Also, if you find yourself with some spare time on your hands, check in with some colleagues that you haven’t connected with in a while. Taking the steps to rebuild or strengthen relationships now will likely lead to a more cohesive staff when schools reopen.

Tip #3: Collaborate

Collaborate with colleagues across grades and departments to improve student supports

Educators are pretty stellar at this! Keep up the good work, virtually. With the increased flexibility in our days because of distance learning, this is the perfect time for more collaboration across the grades and collaboration between general education and special education teams. While the immediate focus of collaboration will undoubtedly be about how to serve students now, when the dust settles, turn your attention to issues that you may not have as much time focus on under usual circumstances. For instance, collaborate on how to improve inclusion or your co-teaching model. Consider cross-grade collaboration to strengthen your team’s ability to differentiate instruction. Make space for teacher-counselor/school psychologist collaboration to discuss how to strengthen RtI, MTSS, or SEL programs.

Tip #4: Engage

Support students social and emotional wellbeing

We all recognize how important it is to keep our kids learning during this time. But it’s equally important to engage them socially. Our students are not just feeling boredom during school closures. Many are also feeling anxiety and sadness. Missing out on seeing friends or attending much-anticipated events like field trips and dances can feel devastating. In addition to providing academic guidance and resources, try to dedicate some of your online time with your students to support their social needs.

For example, have a class meeting to see how everyone is doing and how they are passing the time. Have a class “party” to celebrate getting through each week of social distancing and distance learning. Host an optional book club. Create a fun challenge. Lead a P.E. class. Have a spirit week (crazy hair day, anyone?). Go crazy! Your students will appreciate it and their parents will be grateful that you brought a bit of joy to their child during these crazy times.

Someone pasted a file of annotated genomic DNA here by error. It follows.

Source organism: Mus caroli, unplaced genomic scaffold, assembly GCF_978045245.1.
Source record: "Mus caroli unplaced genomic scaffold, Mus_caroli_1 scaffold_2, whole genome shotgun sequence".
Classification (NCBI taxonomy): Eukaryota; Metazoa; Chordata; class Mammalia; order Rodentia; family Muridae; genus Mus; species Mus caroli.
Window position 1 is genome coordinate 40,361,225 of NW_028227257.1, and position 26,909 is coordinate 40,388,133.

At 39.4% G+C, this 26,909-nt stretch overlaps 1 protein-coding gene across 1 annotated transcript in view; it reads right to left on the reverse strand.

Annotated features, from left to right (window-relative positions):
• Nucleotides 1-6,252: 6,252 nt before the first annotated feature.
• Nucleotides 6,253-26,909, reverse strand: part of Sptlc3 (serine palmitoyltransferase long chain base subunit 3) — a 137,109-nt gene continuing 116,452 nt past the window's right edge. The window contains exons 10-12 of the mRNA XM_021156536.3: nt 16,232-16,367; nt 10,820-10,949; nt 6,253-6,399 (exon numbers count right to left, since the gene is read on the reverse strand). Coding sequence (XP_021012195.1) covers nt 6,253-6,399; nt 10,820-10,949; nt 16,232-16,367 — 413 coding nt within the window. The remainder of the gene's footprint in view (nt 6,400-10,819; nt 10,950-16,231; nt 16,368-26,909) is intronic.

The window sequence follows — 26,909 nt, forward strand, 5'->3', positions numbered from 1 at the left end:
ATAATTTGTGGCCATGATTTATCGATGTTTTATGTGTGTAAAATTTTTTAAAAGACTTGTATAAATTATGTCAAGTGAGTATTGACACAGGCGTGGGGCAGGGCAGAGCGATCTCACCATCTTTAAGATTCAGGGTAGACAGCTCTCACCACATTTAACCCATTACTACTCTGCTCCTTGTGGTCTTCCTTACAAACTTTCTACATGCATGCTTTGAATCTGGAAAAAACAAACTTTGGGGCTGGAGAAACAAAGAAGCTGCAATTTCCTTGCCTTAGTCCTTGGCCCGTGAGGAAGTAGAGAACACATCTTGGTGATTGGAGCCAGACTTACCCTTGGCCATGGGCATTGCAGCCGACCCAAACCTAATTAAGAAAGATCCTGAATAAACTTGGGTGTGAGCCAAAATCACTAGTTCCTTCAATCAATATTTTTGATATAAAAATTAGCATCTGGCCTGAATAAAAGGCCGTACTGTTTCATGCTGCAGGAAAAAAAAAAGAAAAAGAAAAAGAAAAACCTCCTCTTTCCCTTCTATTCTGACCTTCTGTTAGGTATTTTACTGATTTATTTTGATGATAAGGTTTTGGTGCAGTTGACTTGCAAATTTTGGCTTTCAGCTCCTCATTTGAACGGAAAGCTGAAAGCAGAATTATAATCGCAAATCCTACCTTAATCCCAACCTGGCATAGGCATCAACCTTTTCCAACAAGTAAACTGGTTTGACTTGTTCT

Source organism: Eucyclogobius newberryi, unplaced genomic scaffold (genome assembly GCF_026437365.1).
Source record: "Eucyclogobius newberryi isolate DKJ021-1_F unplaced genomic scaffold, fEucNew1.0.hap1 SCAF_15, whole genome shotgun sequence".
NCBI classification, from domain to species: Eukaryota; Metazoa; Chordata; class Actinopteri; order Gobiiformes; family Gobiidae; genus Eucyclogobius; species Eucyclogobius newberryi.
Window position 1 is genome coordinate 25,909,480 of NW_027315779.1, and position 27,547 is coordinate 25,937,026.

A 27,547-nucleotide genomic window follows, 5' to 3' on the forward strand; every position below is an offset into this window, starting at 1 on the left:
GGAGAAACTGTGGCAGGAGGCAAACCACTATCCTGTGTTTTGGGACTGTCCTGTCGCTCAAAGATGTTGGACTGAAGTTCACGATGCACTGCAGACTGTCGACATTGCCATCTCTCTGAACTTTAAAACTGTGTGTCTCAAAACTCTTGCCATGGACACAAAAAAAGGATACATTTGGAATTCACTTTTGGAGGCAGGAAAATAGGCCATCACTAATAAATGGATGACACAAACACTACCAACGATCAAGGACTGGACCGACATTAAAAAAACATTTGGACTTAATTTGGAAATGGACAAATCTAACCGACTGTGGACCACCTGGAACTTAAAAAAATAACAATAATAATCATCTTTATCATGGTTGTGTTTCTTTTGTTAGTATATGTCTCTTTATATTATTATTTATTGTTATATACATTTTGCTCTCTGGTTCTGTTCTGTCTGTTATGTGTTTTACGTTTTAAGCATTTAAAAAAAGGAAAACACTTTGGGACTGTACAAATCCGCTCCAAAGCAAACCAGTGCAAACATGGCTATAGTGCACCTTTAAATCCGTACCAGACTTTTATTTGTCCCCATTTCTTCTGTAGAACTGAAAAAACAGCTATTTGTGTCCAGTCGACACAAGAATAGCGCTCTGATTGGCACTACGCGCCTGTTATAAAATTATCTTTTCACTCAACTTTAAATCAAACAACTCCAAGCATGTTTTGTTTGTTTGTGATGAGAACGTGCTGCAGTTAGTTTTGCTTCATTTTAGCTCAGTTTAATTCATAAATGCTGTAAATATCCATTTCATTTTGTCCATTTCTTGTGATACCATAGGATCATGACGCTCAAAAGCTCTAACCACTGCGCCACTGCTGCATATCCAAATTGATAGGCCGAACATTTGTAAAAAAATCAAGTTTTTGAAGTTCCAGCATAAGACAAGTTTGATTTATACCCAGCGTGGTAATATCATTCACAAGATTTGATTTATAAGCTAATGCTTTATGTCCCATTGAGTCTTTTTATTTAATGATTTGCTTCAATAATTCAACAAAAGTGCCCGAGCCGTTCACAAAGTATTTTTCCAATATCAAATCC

Tip #5: Reflect

Take care of yourself

Educators are really good at taking care of the needs of others. But during this time, don’t forget to take care of you. For a few minutes each day, take time to reflect on your experience during this time and determine what needs you have and how you can meet them. Feeling anxious or worried? Try talking to a friend or engaging in mindfulness practices. Feeling isolated? Connect with friends for a virtual “happy hour”. Feeling overwhelmed with home and work literally being in the same place? Go for a drive or a long walk.

Above all else… keep up the good fight! We don’t know how long the school closures will last and with so much outside of our control, let’s focus on the things we do have control over.  Check-in with those important to you and build new social connections with parents and colleagues. Strengthen your collaboration efforts and take the time to take care of you! All of this will help us come out stronger, together, at the end of this.

Next week we will be sharing tips specifically on how to strengthen distance learning instructional practices and we would love to hear from you. Take this short survey to share what you are doing that is working well so we can get the word out to others. Sharing is caring!

Have other thoughts for how to build a solid distance learning foundation? Share them in the comments section and engage with us on social media!